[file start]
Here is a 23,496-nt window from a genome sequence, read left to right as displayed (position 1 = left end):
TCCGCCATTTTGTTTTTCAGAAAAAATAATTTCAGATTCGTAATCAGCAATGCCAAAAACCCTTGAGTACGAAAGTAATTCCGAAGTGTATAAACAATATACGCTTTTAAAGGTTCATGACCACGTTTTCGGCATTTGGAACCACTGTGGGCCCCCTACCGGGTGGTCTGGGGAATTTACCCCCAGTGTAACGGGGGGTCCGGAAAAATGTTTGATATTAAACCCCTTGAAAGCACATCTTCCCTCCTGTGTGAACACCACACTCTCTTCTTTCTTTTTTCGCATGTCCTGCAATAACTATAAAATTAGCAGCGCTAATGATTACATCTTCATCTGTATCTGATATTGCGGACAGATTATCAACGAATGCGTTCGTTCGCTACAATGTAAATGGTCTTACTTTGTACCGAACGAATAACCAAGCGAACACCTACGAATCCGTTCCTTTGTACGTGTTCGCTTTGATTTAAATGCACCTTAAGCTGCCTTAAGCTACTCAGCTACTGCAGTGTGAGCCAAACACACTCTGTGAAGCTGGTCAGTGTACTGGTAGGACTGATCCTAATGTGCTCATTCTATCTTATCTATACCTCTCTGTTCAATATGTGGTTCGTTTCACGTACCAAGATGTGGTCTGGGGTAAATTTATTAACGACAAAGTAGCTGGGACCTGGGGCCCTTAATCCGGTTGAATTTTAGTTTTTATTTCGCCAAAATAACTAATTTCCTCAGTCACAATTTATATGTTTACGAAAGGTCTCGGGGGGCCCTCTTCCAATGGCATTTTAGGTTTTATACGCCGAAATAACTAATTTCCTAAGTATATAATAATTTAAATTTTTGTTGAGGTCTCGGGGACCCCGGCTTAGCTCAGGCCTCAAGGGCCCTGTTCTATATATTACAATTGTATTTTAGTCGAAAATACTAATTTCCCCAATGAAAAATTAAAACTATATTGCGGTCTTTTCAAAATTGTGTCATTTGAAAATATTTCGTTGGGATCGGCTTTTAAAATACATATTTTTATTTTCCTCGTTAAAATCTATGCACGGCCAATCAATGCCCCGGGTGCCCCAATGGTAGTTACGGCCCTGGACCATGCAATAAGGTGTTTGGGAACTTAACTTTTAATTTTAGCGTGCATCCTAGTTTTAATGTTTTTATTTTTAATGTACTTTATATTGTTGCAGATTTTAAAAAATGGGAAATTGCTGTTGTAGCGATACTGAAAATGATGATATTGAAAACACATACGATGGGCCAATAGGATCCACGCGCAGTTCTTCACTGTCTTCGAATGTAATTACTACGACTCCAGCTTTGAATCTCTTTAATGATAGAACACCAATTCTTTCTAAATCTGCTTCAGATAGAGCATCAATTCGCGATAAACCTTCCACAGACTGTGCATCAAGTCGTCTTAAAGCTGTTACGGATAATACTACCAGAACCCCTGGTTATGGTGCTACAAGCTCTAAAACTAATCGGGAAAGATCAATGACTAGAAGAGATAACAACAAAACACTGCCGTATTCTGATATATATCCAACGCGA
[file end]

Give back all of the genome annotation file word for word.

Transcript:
Here is a 23,496-nt window from a genome sequence, read left to right as displayed (position 1 = left end):
TCCGCCATTTTGTTTTTCAGAAAAAATAATTTCAGATTCGTAATCAGCAATGCCAAAAACCCTTGAGTACGAAAGTAATTCCGAAGTGTATAAACAATATACGCTTTTAAAGGTTCATGACCACGTTTTCGGCATTTGGAACCACTGTGGGCCCCCTACCGGGTGGTCTGGGGAATTTACCCCCAGTGTAACGGGGGGTCCGGAAAAATGTTTGATATTAAACCCCTTGAAAGCACATCTTCCCTCCTGTGTGAACACCACACTCTCTTCTTTCTTTTTTCGCATGTCCTGCAATAACTATAAAATTAGCAGCGCTAATGATTACATCTTCATCTGTATCTGATATTGCGGACAGATTATCAACGAATGCGTTCGTTCGCTACAATGTAAATGGTCTTACTTTGTACCGAACGAATAACCAAGCGAACACCTACGAATCCGTTCCTTTGTACGTGTTCGCTTTGATTTAAATGCACCTTAAGCTGCCTTAAGCTACTCAGCTACTGCAGTGTGAGCCAAACACACTCTGTGAAGCTGGTCAGTGTACTGGTAGGACTGATCCTAATGTGCTCATTCTATCTTATCTATACCTCTCTGTTCAATATGTGGTTCGTTTCACGTACCAAGATGTGGTCTGGGGTAAATTTATTAACGACAAAGTAGCTGGGACCTGGGGCCCTTAATCCGGTTGAATTTTAGTTTTTATTTCGCCAAAATAACTAATTTCCTCAGTCACAATTTATATGTTTACGAAAGGTCTCGGGGGGCCCTCTTCCAATGGCATTTTAGGTTTTATACGCCGAAATAACTAATTTCCTAAGTATATAATAATTTAAATTTTTGTTGAGGTCTCGGGGACCCCGGCTTAGCTCAGGCCTCAAGGGCCCTGTTCTATATATTACAATTGTATTTTAGTCGAAAATACTAATTTCCCCAATGAAAAATTAAAACTATATTGCGGTCTTTTCAAAATTGTGTCATTTGAAAATATTTCGTTGGGATCGGCTTTTAAAATACATATTTTTATTTTCCTCGTTAAAATCTATGCACGGCCAATCAATGCCCCGGGTGCCCCAATGGTAGTTACGGCCCTGGACCATGCAATAAGGTGTTTGGGAACTTAACTTTTAATTTTAGCGTGCATCCTAGTTTTAATGTTTTTATTTTTAATGTACTTTATATTGTTGCAGATTTTAAAAAATGGGAAATTGCTGTTGTAGCGATACTGAAAATGATGATATTGAAAACACATACGATGGGCCAATAGGATCCACGCGCAGTTCTTCACTGTCTTCGAATGTAATTACTACGACTCCAGCTTTGAATCTCTTTAATGATAGAACACCAATTCTTTCTAAATCTGCTTCAGATAGAGCATCAATTCGCGATAAACCTTCCACAGACTGTGCATCAAGTCGTCTTAAAGCTGTTACGGATAATACTACCAGAACCCCTGGTTATGGTGCTACAAGCTCTAAAACTAATCGGGAAAGATCAATGACTAGAAGAGATAACAACAAAACACTGCCGTATTCTGATATATATCCAACGCGA